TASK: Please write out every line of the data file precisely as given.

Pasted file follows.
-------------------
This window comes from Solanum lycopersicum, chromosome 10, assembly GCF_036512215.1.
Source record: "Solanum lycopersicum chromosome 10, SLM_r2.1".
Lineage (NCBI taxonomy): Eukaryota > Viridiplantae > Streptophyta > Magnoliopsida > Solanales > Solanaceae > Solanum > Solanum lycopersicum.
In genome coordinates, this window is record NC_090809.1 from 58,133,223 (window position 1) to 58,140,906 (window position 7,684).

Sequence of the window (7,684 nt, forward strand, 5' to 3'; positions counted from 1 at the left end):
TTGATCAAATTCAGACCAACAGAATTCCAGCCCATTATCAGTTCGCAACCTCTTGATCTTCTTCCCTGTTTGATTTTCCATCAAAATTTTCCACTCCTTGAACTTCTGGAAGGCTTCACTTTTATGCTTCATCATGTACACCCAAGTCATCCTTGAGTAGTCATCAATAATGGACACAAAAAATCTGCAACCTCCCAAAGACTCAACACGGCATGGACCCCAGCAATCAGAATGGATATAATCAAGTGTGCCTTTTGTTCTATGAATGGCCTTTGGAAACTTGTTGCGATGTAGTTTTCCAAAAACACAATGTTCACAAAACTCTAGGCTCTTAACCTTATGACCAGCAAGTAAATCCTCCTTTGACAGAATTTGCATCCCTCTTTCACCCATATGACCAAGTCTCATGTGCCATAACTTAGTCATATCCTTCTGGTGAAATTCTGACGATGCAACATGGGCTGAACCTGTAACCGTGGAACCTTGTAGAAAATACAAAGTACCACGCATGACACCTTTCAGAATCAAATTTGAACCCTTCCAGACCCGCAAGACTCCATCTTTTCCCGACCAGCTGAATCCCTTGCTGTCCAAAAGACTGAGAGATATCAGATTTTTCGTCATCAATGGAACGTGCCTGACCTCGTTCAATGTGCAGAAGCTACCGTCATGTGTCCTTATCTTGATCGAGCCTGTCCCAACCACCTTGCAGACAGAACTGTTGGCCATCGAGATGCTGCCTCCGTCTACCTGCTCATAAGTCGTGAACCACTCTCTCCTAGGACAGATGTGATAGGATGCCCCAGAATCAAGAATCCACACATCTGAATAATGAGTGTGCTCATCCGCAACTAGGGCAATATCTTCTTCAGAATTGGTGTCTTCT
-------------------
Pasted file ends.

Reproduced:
This window comes from Solanum lycopersicum, chromosome 10, assembly GCF_036512215.1.
Source record: "Solanum lycopersicum chromosome 10, SLM_r2.1".
Lineage (NCBI taxonomy): Eukaryota > Viridiplantae > Streptophyta > Magnoliopsida > Solanales > Solanaceae > Solanum > Solanum lycopersicum.
In genome coordinates, this window is record NC_090809.1 from 58,133,223 (window position 1) to 58,140,906 (window position 7,684).

Sequence of the window (7,684 nt, forward strand, 5' to 3'; positions counted from 1 at the left end):
TTGATCAAATTCAGACCAACAGAATTCCAGCCCATTATCAGTTCGCAACCTCTTGATCTTCTTCCCTGTTTGATTTTCCATCAAAATTTTCCACTCCTTGAACTTCTGGAAGGCTTCACTTTTATGCTTCATCATGTACACCCAAGTCATCCTTGAGTAGTCATCAATAATGGACACAAAAAATCTGCAACCTCCCAAAGACTCAACACGGCATGGACCCCAGCAATCAGAATGGATATAATCAAGTGTGCCTTTTGTTCTATGAATGGCCTTTGGAAACTTGTTGCGATGTAGTTTTCCAAAAACACAATGTTCACAAAACTCTAGGCTCTTAACCTTATGACCAGCAAGTAAATCCTCCTTTGACAGAATTTGCATCCCTCTTTCACCCATATGACCAAGTCTCATGTGCCATAACTTAGTCATATCCTTCTGGTGAAATTCTGACGATGCAACATGGGCTGAACCTGTAACCGTGGAACCTTGTAGAAAATACAAAGTACCACGCATGACACCTTTCAGAATCAAATTTGAACCCTTCCAGACCCGCAAGACTCCATCTTTTCCCGACCAGCTGAATCCCTTGCTGTCCAAAAGACTGAGAGATATCAGATTTTTCGTCATCAATGGAACGTGCCTGACCTCGTTCAATGTGCAGAAGCTACCGTCATGTGTCCTTATCTTGATCGAGCCTGTCCCAACCACCTTGCAGACAGAACTGTTGGCCATCGAGATGCTGCCTCCGTCTACCTGCTCATAAGTCGTGAACCACTCTCTCCTAGGACAGATGTGATAGGATGCCCCAGAATCAAGAATCCACACATCTGAATAATGAGTGTGCTCATCCGCAACTAGGGCAATATCTTCTTCAGAATTGGTGTCTTCT